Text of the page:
- Capa dura: 512 páginas
- Editora: Mulholland Books (20 de outubro de 2015)
- Idioma: Inglês
- ISBN-10: 0316349933
- ISBN-13: 978-0316349932
- Dimensões do produto: 16,2 x 4,1 x 24,5 cm
- Peso de envio: 748 g
- Avaliação média: Seja o primeiro a avaliar este item
- Lista de mais vendidos da Amazon: no. 82,845 em Livros (Conheça o Top 100 na categoria Livros)
Career of Evil (Inglês) Capa dura – 19 out 2015
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|Prazo||Valor Mensal (R$)||Total (R$)|
|2x sem juros||R$ 36,15||R$ 72,30|
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- Robin, one of the most interesting and likable characters JKR has ever created, co-stars in the novel and her identity is superbly defined
- Strike's backstory is addressed in more detail, and it's very compelling
- The settings are vividly depicted, with excellent descriptions of sites all over seedy and posh London and Northern England
- Heavy topics like rape, child abuse, and mental illness are thoughtfully considered and woven into the narrative without being overly preachy
- The relationship between Robin and Strike continues to develop in a complex, unpredictable way
- The dialog is consistently excellent and realistic
- Much less emphasis on Strike's disability, which plagued the last novel
- The reveal, unlike the first two novels, is not an endless explanatory monologue -- it's thankfully short and sweet
**These positives far outweigh the following negatives, definitely making Career of Evil a worthwhile read. Nevertheless...
- Many of the characters are one-dimensional. While Strike and Robin are increasingly depicted as complicated, multifaceted protagonists, most others are portrayed without any significant depth. The bad guys are REALLY bad; the victims are hopelessly innocent, others just occupy space. Some, like Matthew and Whittaker, are cartoonishly described and Detective Carver is, to put it bluntly, Vernon Dursely
- Someone needs to pluck up the courage and let the author know she needs an editor. The book is downright plodding at times.
- The basic premise of the plot is forced and improbable (BIID? Really?)
- Each chapter leads with lyrics from a Blue Oyster Cult song. These lines figure into the story (sort of), but this silly gimmick gets old fast
- The violence (and there is quite a lot) is gratuitously over the top, as if JKR is determined to identify herself as an adult writer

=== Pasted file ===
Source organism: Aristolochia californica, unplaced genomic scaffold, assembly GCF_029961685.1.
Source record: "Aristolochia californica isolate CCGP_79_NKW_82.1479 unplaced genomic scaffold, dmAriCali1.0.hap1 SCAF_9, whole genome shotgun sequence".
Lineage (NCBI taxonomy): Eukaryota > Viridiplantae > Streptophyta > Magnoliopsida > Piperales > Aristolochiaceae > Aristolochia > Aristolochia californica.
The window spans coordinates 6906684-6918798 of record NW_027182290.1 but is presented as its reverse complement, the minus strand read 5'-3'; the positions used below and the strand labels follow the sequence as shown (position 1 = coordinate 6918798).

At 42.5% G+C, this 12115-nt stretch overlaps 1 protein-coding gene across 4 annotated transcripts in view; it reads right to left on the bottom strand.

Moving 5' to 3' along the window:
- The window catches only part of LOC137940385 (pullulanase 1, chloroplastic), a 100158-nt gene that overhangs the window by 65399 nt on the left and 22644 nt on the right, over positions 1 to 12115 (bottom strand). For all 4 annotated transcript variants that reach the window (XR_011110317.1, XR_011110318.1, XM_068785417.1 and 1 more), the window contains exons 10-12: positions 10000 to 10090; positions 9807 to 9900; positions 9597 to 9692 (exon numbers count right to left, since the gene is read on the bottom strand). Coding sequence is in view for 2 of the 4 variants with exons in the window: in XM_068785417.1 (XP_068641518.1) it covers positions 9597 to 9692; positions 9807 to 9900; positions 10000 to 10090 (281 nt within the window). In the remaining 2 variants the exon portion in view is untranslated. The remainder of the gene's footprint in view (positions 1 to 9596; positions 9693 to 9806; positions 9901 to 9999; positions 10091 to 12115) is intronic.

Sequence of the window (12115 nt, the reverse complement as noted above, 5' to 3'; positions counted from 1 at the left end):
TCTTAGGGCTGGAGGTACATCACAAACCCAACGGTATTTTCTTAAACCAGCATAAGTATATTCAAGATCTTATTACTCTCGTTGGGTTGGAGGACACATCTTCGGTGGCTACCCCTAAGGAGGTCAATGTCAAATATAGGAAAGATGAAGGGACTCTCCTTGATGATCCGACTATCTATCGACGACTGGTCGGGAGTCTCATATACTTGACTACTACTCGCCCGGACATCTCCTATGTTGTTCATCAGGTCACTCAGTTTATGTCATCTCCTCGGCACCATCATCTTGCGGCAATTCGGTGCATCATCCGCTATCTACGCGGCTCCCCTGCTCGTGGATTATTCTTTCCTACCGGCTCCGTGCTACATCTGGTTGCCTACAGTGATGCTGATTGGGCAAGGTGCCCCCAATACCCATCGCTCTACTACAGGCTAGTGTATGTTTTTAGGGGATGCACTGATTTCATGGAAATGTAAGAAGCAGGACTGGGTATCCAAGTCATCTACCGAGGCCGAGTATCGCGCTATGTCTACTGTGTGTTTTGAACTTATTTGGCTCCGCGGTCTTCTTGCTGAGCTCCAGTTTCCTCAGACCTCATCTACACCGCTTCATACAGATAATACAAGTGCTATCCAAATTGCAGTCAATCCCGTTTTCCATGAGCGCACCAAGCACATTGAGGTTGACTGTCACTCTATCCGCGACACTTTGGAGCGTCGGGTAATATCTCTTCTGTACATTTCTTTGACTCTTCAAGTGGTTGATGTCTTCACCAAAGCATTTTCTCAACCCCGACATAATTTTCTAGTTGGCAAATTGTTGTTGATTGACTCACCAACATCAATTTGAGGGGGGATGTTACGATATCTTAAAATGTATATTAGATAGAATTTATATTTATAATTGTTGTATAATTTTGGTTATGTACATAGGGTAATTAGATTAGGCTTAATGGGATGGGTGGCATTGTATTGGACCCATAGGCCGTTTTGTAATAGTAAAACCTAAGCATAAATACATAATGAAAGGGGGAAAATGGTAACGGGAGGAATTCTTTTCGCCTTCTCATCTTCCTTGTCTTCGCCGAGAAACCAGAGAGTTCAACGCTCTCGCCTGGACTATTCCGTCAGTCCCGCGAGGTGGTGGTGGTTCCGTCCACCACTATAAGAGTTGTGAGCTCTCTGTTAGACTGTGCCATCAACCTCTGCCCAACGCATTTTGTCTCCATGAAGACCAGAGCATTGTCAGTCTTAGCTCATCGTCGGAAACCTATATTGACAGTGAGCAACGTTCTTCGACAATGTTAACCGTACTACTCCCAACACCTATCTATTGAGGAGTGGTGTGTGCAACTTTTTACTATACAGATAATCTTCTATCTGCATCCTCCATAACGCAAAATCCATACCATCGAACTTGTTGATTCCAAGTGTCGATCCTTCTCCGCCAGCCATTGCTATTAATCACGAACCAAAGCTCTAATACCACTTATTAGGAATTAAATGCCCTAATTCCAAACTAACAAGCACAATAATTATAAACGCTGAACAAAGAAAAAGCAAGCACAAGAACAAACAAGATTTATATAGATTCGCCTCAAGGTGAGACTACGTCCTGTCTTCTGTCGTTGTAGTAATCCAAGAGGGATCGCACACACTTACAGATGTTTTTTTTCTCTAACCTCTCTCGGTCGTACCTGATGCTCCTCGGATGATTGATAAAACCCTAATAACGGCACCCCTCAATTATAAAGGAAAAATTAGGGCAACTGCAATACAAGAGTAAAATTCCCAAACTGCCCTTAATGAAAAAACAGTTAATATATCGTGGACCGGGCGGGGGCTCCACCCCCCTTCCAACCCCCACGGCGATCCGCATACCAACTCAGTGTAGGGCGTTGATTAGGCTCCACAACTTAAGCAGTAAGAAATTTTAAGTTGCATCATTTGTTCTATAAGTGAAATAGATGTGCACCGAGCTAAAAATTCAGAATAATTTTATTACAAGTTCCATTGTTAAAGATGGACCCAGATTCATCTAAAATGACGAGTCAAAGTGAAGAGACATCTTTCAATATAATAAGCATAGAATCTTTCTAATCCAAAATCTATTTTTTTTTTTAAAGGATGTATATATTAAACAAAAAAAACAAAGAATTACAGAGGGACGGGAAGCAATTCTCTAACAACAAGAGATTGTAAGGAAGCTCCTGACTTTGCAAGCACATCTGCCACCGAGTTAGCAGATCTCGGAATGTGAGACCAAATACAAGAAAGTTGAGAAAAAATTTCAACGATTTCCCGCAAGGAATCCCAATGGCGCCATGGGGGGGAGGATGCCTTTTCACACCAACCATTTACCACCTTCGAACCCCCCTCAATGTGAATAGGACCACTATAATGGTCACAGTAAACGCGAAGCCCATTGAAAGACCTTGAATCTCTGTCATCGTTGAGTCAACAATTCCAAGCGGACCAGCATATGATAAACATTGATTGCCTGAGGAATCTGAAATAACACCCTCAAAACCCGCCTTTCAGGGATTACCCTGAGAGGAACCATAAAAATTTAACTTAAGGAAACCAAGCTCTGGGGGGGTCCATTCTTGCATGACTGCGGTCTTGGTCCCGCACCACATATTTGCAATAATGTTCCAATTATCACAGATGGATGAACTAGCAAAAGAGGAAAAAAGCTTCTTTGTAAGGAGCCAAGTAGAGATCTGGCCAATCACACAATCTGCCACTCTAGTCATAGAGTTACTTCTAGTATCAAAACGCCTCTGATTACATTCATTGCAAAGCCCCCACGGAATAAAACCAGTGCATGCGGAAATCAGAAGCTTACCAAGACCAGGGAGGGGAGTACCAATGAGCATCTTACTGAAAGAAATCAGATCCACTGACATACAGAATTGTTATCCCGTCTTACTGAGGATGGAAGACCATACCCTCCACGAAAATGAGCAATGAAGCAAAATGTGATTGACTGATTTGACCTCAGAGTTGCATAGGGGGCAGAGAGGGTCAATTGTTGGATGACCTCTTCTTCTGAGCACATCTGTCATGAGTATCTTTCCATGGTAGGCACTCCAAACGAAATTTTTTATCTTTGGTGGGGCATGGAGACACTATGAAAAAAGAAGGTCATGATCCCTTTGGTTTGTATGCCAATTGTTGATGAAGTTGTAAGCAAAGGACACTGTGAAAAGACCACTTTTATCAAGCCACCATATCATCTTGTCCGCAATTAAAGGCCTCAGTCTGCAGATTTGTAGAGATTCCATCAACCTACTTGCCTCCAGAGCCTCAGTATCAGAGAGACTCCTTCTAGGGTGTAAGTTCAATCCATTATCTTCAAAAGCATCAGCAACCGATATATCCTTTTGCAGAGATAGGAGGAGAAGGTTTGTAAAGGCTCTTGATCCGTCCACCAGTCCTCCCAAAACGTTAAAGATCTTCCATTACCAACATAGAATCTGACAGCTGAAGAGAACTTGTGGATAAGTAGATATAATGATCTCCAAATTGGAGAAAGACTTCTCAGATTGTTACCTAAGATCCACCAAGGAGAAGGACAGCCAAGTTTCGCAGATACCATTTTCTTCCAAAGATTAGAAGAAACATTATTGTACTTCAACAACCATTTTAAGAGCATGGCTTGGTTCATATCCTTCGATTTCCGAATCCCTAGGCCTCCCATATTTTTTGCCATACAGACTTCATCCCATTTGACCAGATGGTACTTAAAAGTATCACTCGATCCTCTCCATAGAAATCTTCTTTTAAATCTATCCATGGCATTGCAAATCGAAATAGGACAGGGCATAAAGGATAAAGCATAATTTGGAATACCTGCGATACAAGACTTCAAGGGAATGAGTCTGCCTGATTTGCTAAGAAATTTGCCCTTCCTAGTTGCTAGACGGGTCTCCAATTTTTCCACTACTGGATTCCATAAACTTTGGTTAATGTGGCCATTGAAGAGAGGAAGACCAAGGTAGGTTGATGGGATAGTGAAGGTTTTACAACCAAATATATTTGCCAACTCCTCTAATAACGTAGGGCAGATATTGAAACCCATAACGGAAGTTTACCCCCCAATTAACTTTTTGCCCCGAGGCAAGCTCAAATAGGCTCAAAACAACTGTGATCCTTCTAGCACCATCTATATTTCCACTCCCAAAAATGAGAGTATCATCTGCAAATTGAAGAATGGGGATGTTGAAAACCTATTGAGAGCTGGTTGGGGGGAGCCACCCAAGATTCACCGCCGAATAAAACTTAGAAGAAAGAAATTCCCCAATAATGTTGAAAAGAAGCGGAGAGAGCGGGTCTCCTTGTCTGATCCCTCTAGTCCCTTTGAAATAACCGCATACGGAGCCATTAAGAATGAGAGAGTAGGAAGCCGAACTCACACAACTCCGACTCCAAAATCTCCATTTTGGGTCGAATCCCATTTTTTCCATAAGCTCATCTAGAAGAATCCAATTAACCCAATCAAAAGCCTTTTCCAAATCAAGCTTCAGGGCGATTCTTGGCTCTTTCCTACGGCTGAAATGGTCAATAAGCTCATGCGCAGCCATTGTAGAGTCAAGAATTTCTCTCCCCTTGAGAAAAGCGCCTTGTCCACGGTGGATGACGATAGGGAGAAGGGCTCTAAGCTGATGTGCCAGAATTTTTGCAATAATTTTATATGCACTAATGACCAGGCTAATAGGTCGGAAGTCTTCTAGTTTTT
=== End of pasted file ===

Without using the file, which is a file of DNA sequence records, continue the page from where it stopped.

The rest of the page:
- The comic element featured in the first two novels is largely absent in the third
- The book features intermittent passages shown from the killer's perspective which are eye-rollingly bad. I hate to say that but it's true. Think of every serial killer you've ever seen in a movie or read about in a book, and that's the stereotype you get -- right down to the killer's referring to a woman as "It" a la Buffalo Bill in Silence of the Lambs. These sections are so subpar, so cliched, and so unimaginative that it's hard to believe that JKR wrote them. I suppose they are included to give the narrative an additional angle but, rather than compliment the story's trajectory, they dumb it down.
Despite its drawbacks, Career of Evil is a very good read. Slow at times, but enjoyable. As said above, the positives outweigh the negatives. In particular, the maturing of Robin's and Strike's characters is a leap forward. I wouldn't be surprised if this book is regarded as the most popular one in the series so far, although the hyper-violent yet cliched serial killer may be off-putting to some.
Unlike the previous books, with this one the crime revolves around Strike. The personal nature of the crime gives us a means into learning more about Strike and his early years with his mom Leda. Coupled with what you have learned previously in the prior books, you get a more complete picture of how Strike got to be where he was now, both professionally and as a person.
The same can be said with Robin. I have enjoyed reading the evolution of her character through these 3 books. She has become more than what you initially thought of her upon first meeting her in The Cuckoo’s Calling. As you read through the books, you get a more insight into who she is, especially with this installment and eventually, like Strike, you become aware of how much of an important role she’s played. In Career of Evil, you get a clear picture of why it seems Robin worked so well within Strike’s world.
It’s that aspect of the story that made Career of Evil really enjoyable for me. The series doesn’t work if Strike and Robin weren’t compelling and complicated characters and the fact you get to learn more about them in this installment than in the previous books makes this book more character driven. It enables us to learn more about the pair and develops their relationship further, so by the end of the book you’re wondering how the dynamics are going to be with the next book. The writing is great with a good pace that quietly grabbed me and kept me hooked. I’m looking forward to what Galbraith has in store next for this duo.